Reflection - Corpus Christi Sunday 2021
Reflection - Corpus Christi Sunday 2021. Photo: Erica Viana/Unsplash
Mark’s gospel describes the ‘Last Supper’ which Jesus celebrated before he and his disciples left the house to walk to the Mount of Olives. The ‘Last Supper’ readings are important to Catholics, especially because we place great importance on the final meal Jesus had with his disciples.
We have taken his words literally, that when we gather together to celebrate ‘the Mass’, and the priest repeats Jesus words ‘, he is present in the bread and wine. Why do we believe it? Because Jesus said so, his words are true. This is our foundational belief.
And why do we believe it? Because of what we have celebrated recently: the death, resurrection, ascension of Jesus and the descent of the Holy Spirit on us, making us co-workers in spreading his word about life and death in the context of a loving God.
It does defy our scientific outlook as to how this can be? And there is much written and said about it. We believe that Jesus is with us and in us and present among us when we celebrate the Eucharist. It almost makes Jesus tangible, which leads to the insight of John Dun Scotus.
John Dun Scotus was a philosopher, theologian, Franciscan monk who was a contemporary of St Thomas Aquinas. He had his own insights and understanding, one of which was: he thought that the Incarnation would have taken place even if there was no Fall and following on, no redemption.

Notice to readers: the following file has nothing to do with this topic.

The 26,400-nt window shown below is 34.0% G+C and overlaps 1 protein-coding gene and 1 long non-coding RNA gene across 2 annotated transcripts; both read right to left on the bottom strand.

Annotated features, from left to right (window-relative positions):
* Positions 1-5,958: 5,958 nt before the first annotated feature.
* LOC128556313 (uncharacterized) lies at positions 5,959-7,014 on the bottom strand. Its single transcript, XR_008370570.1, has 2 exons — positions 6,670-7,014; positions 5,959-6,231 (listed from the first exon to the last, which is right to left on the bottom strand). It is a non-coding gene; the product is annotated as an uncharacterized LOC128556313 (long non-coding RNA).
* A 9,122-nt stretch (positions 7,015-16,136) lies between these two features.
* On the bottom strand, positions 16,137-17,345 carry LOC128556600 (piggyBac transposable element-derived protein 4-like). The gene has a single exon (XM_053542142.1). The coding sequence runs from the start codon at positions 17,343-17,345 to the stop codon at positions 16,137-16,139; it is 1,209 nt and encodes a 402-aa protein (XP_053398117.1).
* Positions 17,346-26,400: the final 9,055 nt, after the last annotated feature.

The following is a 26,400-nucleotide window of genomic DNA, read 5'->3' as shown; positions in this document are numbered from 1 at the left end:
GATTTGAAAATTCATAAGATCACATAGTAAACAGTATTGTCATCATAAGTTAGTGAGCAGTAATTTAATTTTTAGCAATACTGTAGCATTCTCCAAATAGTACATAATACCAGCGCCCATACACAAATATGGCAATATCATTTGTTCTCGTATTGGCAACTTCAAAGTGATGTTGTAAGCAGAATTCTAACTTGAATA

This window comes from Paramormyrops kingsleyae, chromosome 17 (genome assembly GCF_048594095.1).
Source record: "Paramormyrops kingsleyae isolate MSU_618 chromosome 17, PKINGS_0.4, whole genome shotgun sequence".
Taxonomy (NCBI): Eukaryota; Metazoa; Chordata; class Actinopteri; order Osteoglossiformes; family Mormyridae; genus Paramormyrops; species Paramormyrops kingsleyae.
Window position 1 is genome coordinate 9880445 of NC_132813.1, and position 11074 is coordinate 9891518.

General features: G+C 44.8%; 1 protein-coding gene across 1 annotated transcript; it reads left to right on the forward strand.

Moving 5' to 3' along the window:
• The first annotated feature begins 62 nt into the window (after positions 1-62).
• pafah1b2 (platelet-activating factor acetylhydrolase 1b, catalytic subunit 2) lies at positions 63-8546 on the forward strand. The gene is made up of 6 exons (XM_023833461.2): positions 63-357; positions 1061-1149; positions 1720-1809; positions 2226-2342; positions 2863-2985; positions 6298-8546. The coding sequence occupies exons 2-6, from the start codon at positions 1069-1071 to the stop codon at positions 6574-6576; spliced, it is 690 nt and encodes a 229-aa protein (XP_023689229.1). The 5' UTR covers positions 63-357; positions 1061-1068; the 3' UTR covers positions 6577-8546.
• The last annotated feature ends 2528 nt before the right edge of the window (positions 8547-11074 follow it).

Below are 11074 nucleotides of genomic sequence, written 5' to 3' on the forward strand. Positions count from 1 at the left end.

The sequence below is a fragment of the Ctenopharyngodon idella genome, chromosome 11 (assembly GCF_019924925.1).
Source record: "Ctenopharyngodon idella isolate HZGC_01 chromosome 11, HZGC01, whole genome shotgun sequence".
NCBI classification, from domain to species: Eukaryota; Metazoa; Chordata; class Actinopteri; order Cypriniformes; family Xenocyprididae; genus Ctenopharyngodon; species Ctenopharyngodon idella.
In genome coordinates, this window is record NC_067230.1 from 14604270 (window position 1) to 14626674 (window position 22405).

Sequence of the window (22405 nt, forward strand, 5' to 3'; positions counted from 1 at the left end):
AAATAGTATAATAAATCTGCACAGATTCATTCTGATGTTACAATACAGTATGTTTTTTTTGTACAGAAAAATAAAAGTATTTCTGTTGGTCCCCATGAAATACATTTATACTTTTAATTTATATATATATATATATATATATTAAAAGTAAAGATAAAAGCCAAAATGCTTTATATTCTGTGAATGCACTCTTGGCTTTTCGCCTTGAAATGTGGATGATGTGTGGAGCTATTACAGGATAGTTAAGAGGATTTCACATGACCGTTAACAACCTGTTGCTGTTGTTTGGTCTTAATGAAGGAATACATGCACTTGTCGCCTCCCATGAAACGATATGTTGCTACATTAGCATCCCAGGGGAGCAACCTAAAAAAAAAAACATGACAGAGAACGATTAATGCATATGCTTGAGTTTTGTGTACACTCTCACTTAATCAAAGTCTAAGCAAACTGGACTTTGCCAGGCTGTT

Fairly revolutionary ideas! His fundamental insight was that it was necessary to make God available to the senses, hence the Incarnation. This is based on the fundamental truth that we learn our knowledge through our senses, it is the way of being human. It sounds fairly radical to say that the fall and redemption were not needed as the reason for God to become man when we have these truths firmly established.
On the other hand, the power of the Eucharist, which is celebrated around the world multiple times each day, comes directly from its availability to our senses. We see the bread and wine, we hear the words of consecration, we believe and receive the bread and wine which, because of Jesus own words has become ‘himself’ in a sacramental way.
There is a lot to be understood, philosophically and theologically about this feast. Last week we celebrated the feast of the Holy Trinity, and once again there are profound truths present that need philosophical and theological categories to explain them and perhaps make them clearly understood.
Then there is the other issue of bread and wine being ‘fruit of the earth and work of human hands’.
Dun Scotus postulated that the material world was a symbol of God, a view quite popular now as new thoughts about God’s creation emerge. Not pantheism, but creation is holy, revealing God to us in the action of God who never cease to hold creation brightly and lovingly.
Columban Fr Gary Walker is currently living at the Columban house in Sandgate, Brisbane.